The Research Paper:
Step 1:  The Concept Paper

Copyright Martha J. Bianco, Ph.D., Portland State University. No duplication without permission.

As the flow chart to the right indicates, research begins with curiosity.

Academic research involves a special methodology that is not the same as that used by a journalist or the casual inquirer. 

Nevertheless, as the diagram shows, a variety of forces can stimulate one's curiosity:  something read in a newspaper or heard on the news, material covered in classes, personal experience....

We will begin the research process with a Concept Paper.  This may also be known as an abstract or a proposal, although these usually have more substance.

Follow the steps below to develop a Concept Paper.

1.    What are you curious about (within the general subject matter of this course)?  List a few areas of curiosity.

For example, I am curious about these different areas:

  • racial diversity in Portland
  • whether and why 18- and 19-year-old college students are more likely to be Republican than Democrats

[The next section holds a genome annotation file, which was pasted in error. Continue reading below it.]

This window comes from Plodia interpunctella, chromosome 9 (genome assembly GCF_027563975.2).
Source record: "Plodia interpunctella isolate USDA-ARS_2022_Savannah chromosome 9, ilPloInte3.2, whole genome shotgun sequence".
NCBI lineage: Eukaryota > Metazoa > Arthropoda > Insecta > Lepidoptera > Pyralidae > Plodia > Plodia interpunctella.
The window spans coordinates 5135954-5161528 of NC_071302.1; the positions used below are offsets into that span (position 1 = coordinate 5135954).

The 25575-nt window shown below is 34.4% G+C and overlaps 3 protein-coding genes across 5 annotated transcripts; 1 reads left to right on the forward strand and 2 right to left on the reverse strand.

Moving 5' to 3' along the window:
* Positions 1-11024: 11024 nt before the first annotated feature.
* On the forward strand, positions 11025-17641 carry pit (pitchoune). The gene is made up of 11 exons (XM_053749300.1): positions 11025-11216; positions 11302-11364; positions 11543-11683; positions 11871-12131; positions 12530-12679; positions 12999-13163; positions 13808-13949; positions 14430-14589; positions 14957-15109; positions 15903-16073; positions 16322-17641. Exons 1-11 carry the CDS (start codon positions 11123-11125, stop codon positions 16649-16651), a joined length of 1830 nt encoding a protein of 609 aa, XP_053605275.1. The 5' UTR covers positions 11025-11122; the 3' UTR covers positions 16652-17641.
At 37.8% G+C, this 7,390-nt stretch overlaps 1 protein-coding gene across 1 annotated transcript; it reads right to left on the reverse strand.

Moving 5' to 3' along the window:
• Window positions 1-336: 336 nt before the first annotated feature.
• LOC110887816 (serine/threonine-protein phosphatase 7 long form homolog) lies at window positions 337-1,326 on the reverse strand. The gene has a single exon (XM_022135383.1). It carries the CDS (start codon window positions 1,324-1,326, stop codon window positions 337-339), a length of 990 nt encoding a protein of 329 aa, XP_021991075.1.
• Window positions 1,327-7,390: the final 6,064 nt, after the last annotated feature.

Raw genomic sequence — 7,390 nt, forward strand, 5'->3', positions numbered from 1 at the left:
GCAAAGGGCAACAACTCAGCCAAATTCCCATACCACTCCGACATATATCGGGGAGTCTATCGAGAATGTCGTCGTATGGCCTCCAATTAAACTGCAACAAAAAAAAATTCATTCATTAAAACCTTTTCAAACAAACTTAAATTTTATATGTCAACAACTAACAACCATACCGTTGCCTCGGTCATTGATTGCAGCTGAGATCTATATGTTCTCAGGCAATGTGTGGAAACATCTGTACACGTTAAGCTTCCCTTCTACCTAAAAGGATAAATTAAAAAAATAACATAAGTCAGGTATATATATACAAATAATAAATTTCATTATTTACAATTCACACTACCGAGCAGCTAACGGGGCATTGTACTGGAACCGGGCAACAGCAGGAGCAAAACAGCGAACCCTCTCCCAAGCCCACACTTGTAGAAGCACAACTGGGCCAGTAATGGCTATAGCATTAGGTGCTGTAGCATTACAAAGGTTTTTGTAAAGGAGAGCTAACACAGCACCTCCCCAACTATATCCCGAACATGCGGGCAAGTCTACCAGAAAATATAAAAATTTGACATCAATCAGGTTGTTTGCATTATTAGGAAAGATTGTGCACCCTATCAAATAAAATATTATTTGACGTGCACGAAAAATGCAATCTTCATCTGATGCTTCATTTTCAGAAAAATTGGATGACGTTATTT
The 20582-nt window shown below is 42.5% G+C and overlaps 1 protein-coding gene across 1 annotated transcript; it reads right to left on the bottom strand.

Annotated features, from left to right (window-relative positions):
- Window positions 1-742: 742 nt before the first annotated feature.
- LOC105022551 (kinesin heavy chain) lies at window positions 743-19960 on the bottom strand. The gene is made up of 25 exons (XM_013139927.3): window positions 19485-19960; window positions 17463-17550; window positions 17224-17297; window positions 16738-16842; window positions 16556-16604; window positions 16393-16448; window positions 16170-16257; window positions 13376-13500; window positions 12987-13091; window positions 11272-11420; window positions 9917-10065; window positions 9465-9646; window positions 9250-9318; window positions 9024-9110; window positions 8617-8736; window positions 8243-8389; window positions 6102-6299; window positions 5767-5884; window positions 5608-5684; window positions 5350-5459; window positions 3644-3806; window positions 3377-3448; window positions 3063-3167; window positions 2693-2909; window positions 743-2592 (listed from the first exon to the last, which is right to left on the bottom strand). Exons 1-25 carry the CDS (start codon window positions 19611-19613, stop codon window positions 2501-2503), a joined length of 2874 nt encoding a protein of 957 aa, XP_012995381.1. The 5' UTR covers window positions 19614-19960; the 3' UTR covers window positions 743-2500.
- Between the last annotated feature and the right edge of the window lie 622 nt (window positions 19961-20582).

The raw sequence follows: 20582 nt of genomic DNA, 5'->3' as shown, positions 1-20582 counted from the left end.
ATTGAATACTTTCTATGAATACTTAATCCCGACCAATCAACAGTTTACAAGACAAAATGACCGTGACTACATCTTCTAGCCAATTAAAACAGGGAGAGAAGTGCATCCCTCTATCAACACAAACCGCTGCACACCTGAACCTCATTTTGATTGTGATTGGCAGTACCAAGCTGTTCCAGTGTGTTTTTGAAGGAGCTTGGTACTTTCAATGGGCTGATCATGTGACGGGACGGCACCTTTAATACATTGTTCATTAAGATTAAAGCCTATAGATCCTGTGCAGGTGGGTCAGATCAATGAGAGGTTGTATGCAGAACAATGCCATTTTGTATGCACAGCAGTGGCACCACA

• the history of fairs and expositions, like the Lewis & Clark Exposition held in Portland in 1905

2.    Choose one of the areas of curiosity and develop some specific questions (this is called "question framing").  Many research questions can be classified as:
  • exploratory (just trying to find out about something)
  • descriptive (trying to obtain descriptive data, such as average age, income, etc.)
  • explanatory (trying to explain the relationship between variables, like your major in college and your future earnings)
For example, I choose to develop the issue of racial diversity in Portland.  Here are some questions:
  • What is Portland's racial breakdown?
      • This is a descriptive question.
  • Why has Portland's racial makeup developed as it has?
      • This is general enough to be considered exploratory.
  • Is there a relationship between certain factors and Portland's racial makeup -- for example:
    • geographical location (Pacific Northwest)
    • relatively late date of incorporation (1851)
    • economic activity (originally logging and natural resources, now more high-tech)
      • These are considered explanatory questions.

3.    Do any of your questions lend themselves to a research hypothesis?  If so, write out any hypotheses.

A research hypothesis is an "educated guess" about relationships that may explain behavior and phenomena.  Sometimes we refer to our research hypothesis as our thesis or theses (plural).